Peter Witte serves as dean of the Conservatory of Music and Dance at the University of Missouri-Kansas City.
During his tenure UMKC’s conservatory has established and renewed partnerships with a broad range of artistic, educational, and civic organizations, including a performance at (le) poisson rouge in New York City, annual performances at the new Kauffman Center for the Performing Arts and the historic Folly Theater in Kansas City, and international relationships with the conservatories in Beijing, Shanghai, Tianjin, and Hangzhou, China.
Previously, Mr. Witte served as chair of the Department of Music at Kennesaw State University in metropolitan Atlanta, a position he held from 1999 to 2008. At KSU, Mr. Witte helped plan and open the Bailey Performance Center, hailed as “a beaut” by the Atlanta Journal-Constitution, and now the home of annual residencies by the Atlanta Symphony Orchestra.
Committed to arts education and arts in communities, Mr. Witte has led performances in Carnegie Hall with the National Wind Ensemble and with the Atlanta Wind Symphony, with whom he served as Music Director for seven years. Prior to his conducting and administrative careers, he performed as an orchestral horn player with ensembles including the Atlanta Opera, the Toledo Symphony, the Windsor Symphony, and in summer festivals in Grand Tetons, and in Graz, Austria.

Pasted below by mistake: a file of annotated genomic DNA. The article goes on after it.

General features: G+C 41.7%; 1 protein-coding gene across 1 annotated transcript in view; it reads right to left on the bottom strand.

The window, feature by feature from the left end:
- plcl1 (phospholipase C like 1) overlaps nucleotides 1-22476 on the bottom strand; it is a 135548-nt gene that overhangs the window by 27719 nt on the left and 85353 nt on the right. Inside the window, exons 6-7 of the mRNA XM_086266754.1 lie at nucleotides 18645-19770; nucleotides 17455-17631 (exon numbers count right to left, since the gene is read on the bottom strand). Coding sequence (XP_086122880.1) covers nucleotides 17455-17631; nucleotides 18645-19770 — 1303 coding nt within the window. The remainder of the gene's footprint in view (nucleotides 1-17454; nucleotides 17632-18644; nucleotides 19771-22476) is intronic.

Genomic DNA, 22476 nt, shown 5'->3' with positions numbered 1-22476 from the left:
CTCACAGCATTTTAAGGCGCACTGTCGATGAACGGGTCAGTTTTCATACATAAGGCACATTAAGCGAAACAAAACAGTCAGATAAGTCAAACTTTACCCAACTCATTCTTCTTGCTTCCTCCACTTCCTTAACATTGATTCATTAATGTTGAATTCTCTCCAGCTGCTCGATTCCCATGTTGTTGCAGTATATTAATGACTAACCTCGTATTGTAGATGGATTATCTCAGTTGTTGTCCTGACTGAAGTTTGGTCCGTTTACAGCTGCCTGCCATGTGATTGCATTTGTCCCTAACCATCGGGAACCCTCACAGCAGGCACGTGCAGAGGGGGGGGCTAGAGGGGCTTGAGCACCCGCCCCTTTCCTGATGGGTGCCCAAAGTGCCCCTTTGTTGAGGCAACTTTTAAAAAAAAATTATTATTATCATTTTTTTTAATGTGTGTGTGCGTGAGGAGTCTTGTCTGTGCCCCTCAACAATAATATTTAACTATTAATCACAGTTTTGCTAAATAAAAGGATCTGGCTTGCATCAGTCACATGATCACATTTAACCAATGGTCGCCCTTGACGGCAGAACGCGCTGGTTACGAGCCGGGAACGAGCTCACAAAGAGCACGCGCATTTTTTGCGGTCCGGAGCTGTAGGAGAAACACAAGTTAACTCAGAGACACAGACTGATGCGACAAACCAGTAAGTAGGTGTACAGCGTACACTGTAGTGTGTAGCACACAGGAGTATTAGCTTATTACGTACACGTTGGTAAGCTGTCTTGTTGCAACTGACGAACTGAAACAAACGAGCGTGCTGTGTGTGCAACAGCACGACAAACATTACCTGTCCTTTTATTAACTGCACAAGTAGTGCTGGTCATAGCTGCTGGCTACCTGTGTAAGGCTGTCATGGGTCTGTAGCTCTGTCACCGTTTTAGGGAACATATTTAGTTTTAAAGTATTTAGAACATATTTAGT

A recent member of Kansas City's Mayor's Task Force for the Arts, Mr. Witte serves the National Association of Schools of Music as Associate Chair of the Commission on Accreditation, a member of the Executive Committee, and as a visiting evaluator. Additionally, he is past-president of the board of the Youth Symphonies of Kansas City and past-president of the Missouri Association of Departments and Schools of Music.
Mr. Witte earned Bachelor of Music, Master of Music in performance, and Master of Music in conducting degrees from the University of Michigan. He studied horn with Louis Stout, Lowell Greer, and Bryan Kennedy; musicianship with Marianne Ploger; and conducting with H. Robert Reynolds, who remains a particularly close mentor.